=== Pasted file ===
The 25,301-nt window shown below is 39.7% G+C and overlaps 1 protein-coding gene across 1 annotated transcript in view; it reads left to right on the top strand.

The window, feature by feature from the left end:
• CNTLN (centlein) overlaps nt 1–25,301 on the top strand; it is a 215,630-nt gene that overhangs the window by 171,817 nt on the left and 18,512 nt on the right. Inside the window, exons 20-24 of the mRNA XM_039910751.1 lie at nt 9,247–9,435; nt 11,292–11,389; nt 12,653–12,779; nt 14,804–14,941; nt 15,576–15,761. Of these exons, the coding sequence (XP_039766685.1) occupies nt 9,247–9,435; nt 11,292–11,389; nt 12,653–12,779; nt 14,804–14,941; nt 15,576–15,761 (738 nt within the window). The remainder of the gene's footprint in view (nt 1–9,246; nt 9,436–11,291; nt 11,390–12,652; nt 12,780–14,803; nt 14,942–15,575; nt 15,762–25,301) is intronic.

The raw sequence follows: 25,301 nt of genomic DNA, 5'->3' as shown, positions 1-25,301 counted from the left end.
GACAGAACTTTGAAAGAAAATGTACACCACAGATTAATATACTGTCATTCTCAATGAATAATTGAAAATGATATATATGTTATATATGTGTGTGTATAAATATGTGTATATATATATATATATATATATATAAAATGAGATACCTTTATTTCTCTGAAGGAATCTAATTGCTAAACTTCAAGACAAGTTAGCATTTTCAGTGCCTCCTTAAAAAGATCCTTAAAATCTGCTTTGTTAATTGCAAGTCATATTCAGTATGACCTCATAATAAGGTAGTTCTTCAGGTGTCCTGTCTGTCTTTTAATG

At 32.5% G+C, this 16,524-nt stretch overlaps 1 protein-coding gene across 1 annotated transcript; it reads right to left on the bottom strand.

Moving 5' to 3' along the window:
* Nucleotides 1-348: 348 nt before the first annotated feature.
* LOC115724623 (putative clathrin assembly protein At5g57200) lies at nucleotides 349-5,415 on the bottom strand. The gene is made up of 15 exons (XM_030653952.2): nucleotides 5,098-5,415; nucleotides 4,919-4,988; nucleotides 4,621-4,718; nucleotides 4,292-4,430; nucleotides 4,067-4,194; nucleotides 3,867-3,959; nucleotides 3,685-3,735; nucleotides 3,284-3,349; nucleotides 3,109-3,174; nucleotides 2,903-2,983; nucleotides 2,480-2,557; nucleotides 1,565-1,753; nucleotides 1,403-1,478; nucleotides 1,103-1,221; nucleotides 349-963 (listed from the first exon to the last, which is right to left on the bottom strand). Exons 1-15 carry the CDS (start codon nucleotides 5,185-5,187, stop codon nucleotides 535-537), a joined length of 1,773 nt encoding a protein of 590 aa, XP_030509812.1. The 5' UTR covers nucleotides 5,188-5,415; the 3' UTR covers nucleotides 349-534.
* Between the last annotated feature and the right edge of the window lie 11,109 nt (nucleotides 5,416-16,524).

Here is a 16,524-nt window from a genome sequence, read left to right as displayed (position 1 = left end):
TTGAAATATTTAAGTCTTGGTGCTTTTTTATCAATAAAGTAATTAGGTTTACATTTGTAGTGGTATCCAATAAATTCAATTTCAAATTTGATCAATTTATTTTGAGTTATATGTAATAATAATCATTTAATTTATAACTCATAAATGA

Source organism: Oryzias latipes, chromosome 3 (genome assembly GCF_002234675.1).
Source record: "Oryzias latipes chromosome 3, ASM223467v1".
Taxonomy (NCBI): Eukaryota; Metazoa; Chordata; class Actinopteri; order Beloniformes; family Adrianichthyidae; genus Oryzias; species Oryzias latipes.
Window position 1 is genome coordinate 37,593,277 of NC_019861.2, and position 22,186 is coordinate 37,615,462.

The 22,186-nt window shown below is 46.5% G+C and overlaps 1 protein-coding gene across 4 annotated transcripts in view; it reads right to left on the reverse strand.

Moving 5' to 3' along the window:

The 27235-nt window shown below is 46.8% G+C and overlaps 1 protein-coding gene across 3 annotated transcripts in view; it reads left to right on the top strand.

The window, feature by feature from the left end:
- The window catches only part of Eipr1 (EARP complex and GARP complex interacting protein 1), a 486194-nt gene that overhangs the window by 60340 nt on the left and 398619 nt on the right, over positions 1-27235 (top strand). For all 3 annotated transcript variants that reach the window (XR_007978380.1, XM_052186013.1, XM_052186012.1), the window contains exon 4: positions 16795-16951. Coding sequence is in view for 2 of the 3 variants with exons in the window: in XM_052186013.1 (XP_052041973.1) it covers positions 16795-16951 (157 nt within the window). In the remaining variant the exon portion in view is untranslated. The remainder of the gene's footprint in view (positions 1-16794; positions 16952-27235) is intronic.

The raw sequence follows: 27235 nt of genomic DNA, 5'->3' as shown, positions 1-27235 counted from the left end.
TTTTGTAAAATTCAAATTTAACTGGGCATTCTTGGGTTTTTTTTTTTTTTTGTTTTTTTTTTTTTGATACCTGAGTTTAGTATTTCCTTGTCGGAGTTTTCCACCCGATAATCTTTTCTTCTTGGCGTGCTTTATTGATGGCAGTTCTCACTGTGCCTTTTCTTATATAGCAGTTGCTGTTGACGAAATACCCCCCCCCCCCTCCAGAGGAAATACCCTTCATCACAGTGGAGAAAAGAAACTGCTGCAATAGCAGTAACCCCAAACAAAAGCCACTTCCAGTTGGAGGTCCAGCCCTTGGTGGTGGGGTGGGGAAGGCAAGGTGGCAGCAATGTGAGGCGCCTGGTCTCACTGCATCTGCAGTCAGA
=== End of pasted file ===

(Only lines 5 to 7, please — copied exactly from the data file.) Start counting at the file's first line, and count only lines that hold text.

GACAGAACTTTGAAAGAAAATGTACACCACAGATTAATATACTGTCATTCTCAATGAATAATTGAAAATGATATATATGTTATATATGTGTGTGTATAAATATGTGTATATATATATATATATATATATATAAAATGAGATACCTTTATTTCTCTGAAGGAATCTAATTGCTAAACTTCAAGACAAGTTAGCATTTTCAGTGCCTCCTTAAAAAGATCCTTAAAATCTGCTTTGTTAATTGCAAGTCATATTCAGTATGACCTCATAATAAGGTAGTTCTTCAGGTGTCCTGTCTGTCTTTTAATG

At 32.5% G+C, this 16,524-nt stretch overlaps 1 protein-coding gene across 1 annotated transcript; it reads right to left on the bottom strand.

Moving 5' to 3' along the window: